Learnership Management System

Learnerships

Many people are not quite sure what a learnership is and if it is a good option for them. This brochure explains what learnerships are, how they work and what their benefits are.

What is a learnership?

A learnership is a work-based learning programme that leads to an NQF registered qualification. Learnerships are directly related to an occupation or field of work, for example, electrical engineering, hairdressing or project management.

Learnerships are managed by Sector Education and Training Authorities (SETAs). They were introduced by government to help skill learners and to prepare them for the workplace.

Learnership programmes can help you to gain the necessary skills and workplace experience that will open up better employment or self-employment opportunities.

Why are learnerships important?

Learnerships promote access to education and training, as they allow you to work and get started on your career while also studying for an educational qualification.

SETAs oversee learnerships and ensure that they offer qualifications related to a specific occupation or sector of the economy. All 21 SETAs have developed NQF-aligned programmes that will help you gain recognised qualifications while getting on-the-job experience.

SETAs manage the registration of learnerships in order to meet the skills development needs across the sectors.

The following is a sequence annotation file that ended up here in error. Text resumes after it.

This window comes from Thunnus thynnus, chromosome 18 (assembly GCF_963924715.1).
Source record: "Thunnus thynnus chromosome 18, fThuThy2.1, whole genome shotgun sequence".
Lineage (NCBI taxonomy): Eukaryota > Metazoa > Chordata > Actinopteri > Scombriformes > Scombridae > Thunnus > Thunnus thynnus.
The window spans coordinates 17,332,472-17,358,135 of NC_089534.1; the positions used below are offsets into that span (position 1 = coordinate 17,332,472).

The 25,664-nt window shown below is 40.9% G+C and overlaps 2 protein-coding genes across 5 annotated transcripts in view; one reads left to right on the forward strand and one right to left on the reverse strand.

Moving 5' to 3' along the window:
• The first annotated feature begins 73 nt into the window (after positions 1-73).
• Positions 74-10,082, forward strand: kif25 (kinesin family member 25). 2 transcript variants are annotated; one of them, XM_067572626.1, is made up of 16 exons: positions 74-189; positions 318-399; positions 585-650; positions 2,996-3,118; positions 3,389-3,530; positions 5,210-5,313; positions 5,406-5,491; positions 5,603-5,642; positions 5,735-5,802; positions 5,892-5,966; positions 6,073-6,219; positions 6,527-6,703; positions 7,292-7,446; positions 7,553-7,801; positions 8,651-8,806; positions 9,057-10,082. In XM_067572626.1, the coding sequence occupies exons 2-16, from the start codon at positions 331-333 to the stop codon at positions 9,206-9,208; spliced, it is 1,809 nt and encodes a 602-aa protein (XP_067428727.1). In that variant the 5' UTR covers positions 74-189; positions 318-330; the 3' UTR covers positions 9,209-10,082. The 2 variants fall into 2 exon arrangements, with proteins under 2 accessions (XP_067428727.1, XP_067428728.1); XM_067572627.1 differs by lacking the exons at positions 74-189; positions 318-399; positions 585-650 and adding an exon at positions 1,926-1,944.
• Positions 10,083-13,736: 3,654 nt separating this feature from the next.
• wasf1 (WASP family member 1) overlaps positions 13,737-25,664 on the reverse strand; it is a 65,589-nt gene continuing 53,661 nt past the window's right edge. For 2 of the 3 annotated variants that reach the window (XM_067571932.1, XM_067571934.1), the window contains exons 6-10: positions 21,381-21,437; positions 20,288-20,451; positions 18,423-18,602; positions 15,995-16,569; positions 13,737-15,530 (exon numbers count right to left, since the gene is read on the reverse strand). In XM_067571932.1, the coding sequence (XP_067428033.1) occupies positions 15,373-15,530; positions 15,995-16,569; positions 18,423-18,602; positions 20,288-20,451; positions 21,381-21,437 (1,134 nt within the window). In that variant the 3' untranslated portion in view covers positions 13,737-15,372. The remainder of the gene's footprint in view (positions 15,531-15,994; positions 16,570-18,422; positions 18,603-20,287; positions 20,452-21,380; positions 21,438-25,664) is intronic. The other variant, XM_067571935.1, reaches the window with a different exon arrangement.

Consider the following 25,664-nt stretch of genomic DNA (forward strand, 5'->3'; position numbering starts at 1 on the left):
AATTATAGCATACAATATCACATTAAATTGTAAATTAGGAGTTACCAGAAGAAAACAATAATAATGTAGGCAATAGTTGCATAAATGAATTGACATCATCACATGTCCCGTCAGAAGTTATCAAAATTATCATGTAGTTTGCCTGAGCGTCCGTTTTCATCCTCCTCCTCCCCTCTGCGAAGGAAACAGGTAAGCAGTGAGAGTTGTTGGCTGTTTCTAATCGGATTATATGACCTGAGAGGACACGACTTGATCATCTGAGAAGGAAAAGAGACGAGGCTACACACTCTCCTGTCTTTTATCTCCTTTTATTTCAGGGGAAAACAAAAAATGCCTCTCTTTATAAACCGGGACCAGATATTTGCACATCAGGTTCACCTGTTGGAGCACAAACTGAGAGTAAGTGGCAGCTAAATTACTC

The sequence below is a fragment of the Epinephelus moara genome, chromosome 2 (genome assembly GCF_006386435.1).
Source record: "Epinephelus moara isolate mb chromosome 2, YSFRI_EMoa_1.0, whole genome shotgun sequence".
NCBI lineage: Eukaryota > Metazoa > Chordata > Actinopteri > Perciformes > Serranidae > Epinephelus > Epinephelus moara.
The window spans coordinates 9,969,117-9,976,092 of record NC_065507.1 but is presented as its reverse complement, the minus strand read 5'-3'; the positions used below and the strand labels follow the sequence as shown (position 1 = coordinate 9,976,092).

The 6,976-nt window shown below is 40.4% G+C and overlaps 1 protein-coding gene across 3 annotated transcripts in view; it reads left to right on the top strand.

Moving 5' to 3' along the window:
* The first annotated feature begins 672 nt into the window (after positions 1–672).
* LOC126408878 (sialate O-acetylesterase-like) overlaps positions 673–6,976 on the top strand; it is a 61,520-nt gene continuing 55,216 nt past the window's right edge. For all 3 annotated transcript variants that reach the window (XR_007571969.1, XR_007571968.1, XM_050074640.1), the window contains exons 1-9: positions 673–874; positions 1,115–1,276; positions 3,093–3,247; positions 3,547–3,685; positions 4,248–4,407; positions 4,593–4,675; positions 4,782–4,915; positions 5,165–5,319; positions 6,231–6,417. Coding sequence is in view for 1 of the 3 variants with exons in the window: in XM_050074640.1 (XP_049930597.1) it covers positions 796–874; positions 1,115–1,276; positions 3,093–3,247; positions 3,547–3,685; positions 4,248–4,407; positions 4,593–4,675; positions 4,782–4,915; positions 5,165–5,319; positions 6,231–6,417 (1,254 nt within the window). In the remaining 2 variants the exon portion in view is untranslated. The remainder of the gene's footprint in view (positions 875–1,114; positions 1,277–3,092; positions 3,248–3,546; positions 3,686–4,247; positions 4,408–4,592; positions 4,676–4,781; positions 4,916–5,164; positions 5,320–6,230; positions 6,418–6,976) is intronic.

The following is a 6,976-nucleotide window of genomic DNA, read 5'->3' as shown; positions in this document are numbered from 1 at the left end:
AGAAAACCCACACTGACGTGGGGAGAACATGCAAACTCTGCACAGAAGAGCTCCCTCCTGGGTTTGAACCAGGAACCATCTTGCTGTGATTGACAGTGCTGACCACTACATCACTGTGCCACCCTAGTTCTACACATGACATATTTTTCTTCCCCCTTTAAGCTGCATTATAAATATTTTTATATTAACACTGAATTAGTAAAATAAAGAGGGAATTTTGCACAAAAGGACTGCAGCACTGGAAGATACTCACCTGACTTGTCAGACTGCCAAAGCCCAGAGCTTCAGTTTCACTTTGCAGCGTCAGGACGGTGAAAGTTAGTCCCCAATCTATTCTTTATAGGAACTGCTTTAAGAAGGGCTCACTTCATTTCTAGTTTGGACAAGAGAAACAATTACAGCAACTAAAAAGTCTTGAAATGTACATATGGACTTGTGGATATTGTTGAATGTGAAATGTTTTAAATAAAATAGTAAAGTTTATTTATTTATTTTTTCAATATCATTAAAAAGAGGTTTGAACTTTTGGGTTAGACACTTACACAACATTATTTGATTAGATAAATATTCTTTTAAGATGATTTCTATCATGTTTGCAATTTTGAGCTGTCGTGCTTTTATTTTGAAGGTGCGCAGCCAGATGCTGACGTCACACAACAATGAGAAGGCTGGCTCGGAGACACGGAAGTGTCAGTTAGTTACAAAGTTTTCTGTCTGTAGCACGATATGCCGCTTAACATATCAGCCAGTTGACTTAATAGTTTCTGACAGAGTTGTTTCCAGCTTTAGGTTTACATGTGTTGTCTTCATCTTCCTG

Why were learnerships created?

The government was looking for ways to transform skills development in South Africa. In the past, education and training and workplace experience did not always provide a direct link between theory and practice.

To address this, the Skills Development Act and the Skills Levies Act were passed by Parliament, and structures and processes to transform skills development in South Africa were put in place.

The primary aim of learnerships is to address the gap between the current education and training provided and the needs of the labour market. In fact, learnerships are seen as central to skills upliftment in South Africa.

Learnership aim to address the following challenges:

  • Decreasing employment;
  • Unequal access to education and training, and employment opportunities;
  • The effects of race, gender and geographical location on educational advancement; and
  • The skills shortages in South Africa.

How do learnerships work?

Learnerships require you to complete a theoretical course as well as practical training, which are done at a workplace, in order to graduate. The workplace component of the qualification involves hands-on, practical learning under the guidance of a mentor, while the theoretical component is provided by an education and training provider. Together they form an integrated and comprehensive learning programme.